A Win for Safety: Queens Catholic School Students Get Speed Bump Installed

Steven Schlosser and Tatiana Lamadrid, two eighth-graders involved in the installation of a speed bump outside their school. (Photo: Alicia Venter)

ELMHURST — Tatiana Lamadrid is always a little careful when it comes time to be picked up after school. For years, the eighth grade student at St. Adalbert Catholic Academy had to be, especially after she was nearly hurt when getting into her dad’s car.

“A car came fast, not being aware of his surroundings, and I almost got hit,” she said.

Safety became a serious concern at St. Adalbert Catholic Academy, where the simple act of getting in the car after school had become dangerous, as cars zipped up the hilly street and nearly hit students. 

So, when it came time to begin an annual service project, Lamadrid’s teacher pitched an idea to the class: to have a speed bump installed on the street in front of the school.

The process began in October, and by March, the speed bump was installed on 83rd Street between Grand Avenue and 54th Avenue.

“They’ve created a legacy. Everyone is going to remember the class of 2024 because they protected the school, and that’s a good thing,” said Michele Cardona, the eighth grade teacher whose class spearheaded the project. “It’s a physical culmination of their desire for the school to be left safer.”

While many students had experienced near-misses at the school during dismissal, the worst was at the beginning of this school year, when eighth grade student Saoirse Timmons nearly had a car slam into her. Cardona watched it happen, and that’s when the idea came to reach out to the Department of Transportation (DOT) about a speed bump.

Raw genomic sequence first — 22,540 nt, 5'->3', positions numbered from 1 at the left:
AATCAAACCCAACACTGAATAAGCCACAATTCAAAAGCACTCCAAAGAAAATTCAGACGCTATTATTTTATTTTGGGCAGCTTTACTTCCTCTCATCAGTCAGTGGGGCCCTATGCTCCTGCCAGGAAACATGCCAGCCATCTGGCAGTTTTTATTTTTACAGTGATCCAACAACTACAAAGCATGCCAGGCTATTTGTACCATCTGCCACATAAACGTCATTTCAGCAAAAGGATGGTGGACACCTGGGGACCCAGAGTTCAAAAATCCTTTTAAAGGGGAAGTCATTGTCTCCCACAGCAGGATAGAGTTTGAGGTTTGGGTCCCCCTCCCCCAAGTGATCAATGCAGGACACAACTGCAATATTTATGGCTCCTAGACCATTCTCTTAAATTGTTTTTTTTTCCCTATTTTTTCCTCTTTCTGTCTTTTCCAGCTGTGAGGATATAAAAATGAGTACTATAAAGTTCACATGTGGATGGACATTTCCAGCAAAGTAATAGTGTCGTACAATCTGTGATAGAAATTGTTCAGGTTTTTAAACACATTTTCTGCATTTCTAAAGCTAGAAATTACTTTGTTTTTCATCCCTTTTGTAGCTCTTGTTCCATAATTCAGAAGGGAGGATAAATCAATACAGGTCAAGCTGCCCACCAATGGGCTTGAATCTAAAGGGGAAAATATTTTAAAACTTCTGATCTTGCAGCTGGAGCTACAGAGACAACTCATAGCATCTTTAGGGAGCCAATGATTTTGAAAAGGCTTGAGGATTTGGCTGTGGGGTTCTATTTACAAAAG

All the public schools nearby had speed bumps outside their doors, which were often accompanied by a lower school zone speed limit, she noticed. Her students were immediately excited by the prospect and began the application process to have the DOT install a speed bump on their street. 

To their surprise, the letter they received in response from the city was that “the location did not meet criteria at this time.”

“Every public school in our area has a speed bump in front of it. They all have signs that say it’s a school zone and to drive this many miles an hour [slower]. We thought we were being left out of that just because we are a Catholic school,” eighth grader Steven Schlosser said. 

Instead of accepting the initial determination by the DOT, Cardona’s class decided to push back. They sent a letter responding to the city, describing how they were certain the road fit the criteria for reduced speed, and they cited a collision that had happened that year between a car and a cyclist. 

The DOT responded soon after, reversing their initial decision and saying that “installation will take place when resources are available.”
The efforts made St. Adalbert principal Thomas Morris proud, because he had noticed their exceptional leadership and devotion to service all year.

“Wanting to improve the quality of the school and the area is really admirable,” he said.

These days, from their classrooms, St. Adalbert students can hear the results of the installation of the speed bump they championed. They notice the sounds of tires screeching on the pavement as they come in contact with the speed bump, and see the scuffs on it from the cars that hit it too quickly. 

This happened more often when the speed bump was first installed, Schlosser noticed, because it had not yet been painted.

“Now, people are more cautious, watching kids going into the street. The speed bump causes them to slow down, and we’re really happy we put it into action because it’s now getting safer,” Lamadrid added.

Even though the eighth grade students only experienced the benefits of the speed bump for a few months, they feel pride in the legacy they leave behind. 

“All the students come back to visit, but we’re not in the school anymore, and it’s a good way to keep our remembrance in the school. We did a big thing for the school,” Schlosser said.